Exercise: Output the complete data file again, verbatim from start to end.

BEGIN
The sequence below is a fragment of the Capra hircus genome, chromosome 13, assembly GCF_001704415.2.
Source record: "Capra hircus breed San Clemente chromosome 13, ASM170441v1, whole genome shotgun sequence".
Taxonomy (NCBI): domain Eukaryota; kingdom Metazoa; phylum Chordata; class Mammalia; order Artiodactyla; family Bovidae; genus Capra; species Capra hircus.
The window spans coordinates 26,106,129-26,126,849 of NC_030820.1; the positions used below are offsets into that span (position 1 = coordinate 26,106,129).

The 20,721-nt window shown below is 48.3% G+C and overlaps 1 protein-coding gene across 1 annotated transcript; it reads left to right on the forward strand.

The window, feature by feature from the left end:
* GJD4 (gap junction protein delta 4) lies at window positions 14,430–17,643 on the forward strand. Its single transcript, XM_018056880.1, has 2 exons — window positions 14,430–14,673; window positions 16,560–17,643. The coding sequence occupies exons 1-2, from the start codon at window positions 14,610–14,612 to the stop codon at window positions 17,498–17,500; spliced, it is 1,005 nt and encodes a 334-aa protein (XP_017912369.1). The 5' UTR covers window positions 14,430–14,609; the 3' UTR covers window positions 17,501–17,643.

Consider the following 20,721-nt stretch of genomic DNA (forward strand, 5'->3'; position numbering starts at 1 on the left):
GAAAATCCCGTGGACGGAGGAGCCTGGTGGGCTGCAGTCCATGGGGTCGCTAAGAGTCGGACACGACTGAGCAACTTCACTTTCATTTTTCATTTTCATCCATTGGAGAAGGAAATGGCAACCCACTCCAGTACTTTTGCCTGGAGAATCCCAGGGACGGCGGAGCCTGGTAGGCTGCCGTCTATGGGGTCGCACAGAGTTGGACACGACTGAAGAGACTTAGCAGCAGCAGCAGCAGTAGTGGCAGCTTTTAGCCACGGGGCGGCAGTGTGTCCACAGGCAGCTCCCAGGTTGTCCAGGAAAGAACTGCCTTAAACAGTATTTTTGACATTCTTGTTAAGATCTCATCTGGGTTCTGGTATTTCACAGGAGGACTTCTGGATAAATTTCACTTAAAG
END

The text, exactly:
The sequence below is a fragment of the Capra hircus genome, chromosome 13, assembly GCF_001704415.2.
Source record: "Capra hircus breed San Clemente chromosome 13, ASM170441v1, whole genome shotgun sequence".
Taxonomy (NCBI): domain Eukaryota; kingdom Metazoa; phylum Chordata; class Mammalia; order Artiodactyla; family Bovidae; genus Capra; species Capra hircus.
The window spans coordinates 26,106,129-26,126,849 of NC_030820.1; the positions used below are offsets into that span (position 1 = coordinate 26,106,129).

The 20,721-nt window shown below is 48.3% G+C and overlaps 1 protein-coding gene across 1 annotated transcript; it reads left to right on the forward strand.

The window, feature by feature from the left end:
* GJD4 (gap junction protein delta 4) lies at window positions 14,430–17,643 on the forward strand. Its single transcript, XM_018056880.1, has 2 exons — window positions 14,430–14,673; window positions 16,560–17,643. The coding sequence occupies exons 1-2, from the start codon at window positions 14,610–14,612 to the stop codon at window positions 17,498–17,500; spliced, it is 1,005 nt and encodes a 334-aa protein (XP_017912369.1). The 5' UTR covers window positions 14,430–14,609; the 3' UTR covers window positions 17,501–17,643.

Consider the following 20,721-nt stretch of genomic DNA (forward strand, 5'->3'; position numbering starts at 1 on the left):
GAAAATCCCGTGGACGGAGGAGCCTGGTGGGCTGCAGTCCATGGGGTCGCTAAGAGTCGGACACGACTGAGCAACTTCACTTTCATTTTTCATTTTCATCCATTGGAGAAGGAAATGGCAACCCACTCCAGTACTTTTGCCTGGAGAATCCCAGGGACGGCGGAGCCTGGTAGGCTGCCGTCTATGGGGTCGCACAGAGTTGGACACGACTGAAGAGACTTAGCAGCAGCAGCAGCAGTAGTGGCAGCTTTTAGCCACGGGGCGGCAGTGTGTCCACAGGCAGCTCCCAGGTTGTCCAGGAAAGAACTGCCTTAAACAGTATTTTTGACATTCTTGTTAAGATCTCATCTGGGTTCTGGTATTTCACAGGAGGACTTCTGGATAAATTTCACTTAAAG